The North Miami City Council delayed a decision to create a new advisory committee and approved a new board of trustees for the city’s museum during its meeting on Tuesday.
The council voted 4-1 to hold off on the creation of a rate action committee intended to give recommendations on the city’s water and sewer rates. City staff had suggested the creation of the new board as a means of keeping the city’s process of setting the water and sewer rates transparent. The proposed board would contain 11 members appointed by the city council and would meet 10 times a year.
Council members were divided on the benefits the committee would provide and questioned the necessity of the multiple meetings.
“I don’t see the need in us appointing a bunch of residents to a committee, who are probably already serving on five other committees, to talk about rates to come back and tell us they would like them to go down,” said Councilman Scott Galvin, who voted against deferring the item.
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“If you want to get public input, maybe you have some workshops.”
Budget director Arthur Sorey said that the committee also would assist in deciding how to offset about $250,000 that the city lost after the council voted to remove a second water meter rate for about 600 customers last December.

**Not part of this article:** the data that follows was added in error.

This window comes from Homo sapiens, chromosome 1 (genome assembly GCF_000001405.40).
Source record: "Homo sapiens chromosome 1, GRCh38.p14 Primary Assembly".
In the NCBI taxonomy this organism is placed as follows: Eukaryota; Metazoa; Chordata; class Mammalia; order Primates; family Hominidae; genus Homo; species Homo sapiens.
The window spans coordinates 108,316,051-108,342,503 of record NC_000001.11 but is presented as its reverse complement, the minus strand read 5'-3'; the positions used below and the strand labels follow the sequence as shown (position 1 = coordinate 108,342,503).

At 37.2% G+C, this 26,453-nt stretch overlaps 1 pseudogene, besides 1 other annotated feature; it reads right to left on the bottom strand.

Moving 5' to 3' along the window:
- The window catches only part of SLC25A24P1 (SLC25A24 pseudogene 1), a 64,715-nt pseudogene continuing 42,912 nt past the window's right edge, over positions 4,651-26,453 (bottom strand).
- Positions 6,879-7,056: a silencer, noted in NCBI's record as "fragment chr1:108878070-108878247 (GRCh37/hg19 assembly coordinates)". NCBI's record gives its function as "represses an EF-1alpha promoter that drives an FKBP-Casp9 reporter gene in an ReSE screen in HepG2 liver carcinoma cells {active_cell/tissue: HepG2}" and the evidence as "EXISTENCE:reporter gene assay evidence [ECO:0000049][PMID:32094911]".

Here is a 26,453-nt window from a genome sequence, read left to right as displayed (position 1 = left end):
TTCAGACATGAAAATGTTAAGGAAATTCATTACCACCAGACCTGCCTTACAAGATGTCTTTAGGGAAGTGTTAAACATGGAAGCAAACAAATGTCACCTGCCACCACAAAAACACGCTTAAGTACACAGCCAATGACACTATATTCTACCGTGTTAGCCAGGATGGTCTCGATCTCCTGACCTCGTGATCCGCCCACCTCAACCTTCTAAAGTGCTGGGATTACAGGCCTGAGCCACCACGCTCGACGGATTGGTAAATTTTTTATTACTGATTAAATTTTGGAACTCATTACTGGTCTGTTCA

“Business owners will have a say, the residents will have a say, multifamily units will have a say and everybody will be at the table when decisions are being made,” Sorey said.
Mayor Smith Joseph argued that the council should trust the staff’s recommendation and give residents and business owners a chance for input through the committee.
“We need to address these issues and I think we would rob these people by standing here and telling them we cannot do anything,” Joseph said.
Vice Mayor Carol Keys noted the difficulties that other city committees have had with meeting quorum and having to cancel meetings.
“We can’t get our boards to meet with a quorum and if we think we’re going to get this group of 11 to meet 10 times, it’s not going to happen,” Keys said.
Also at the meeting, the city council approved a new board of trustees for the Museum of Contemporary Art. The board currently contains 17 members, but that number will eventually increase to 30 and will include appointments made by council members. The mayor also will serve as a non-voting member of the board.
“We wanted, this time, whatever is happening to MOCA to be known by the council at the highest level,” MOCA director Babacar M’Bow said.
The board contains members of a transitional board that was initially established as a steering committee last September but became a board in November as the city’s settlement with the previous board was finalized. Some members of the board include lobbyist Ron Book, developer Richard LeFrak and real estate broker Mary Ann Portell.
The requirements for board members include: attending at least five of the board’s nine scheduled meetings, participating on board committees and paying $10,000 in annual dues.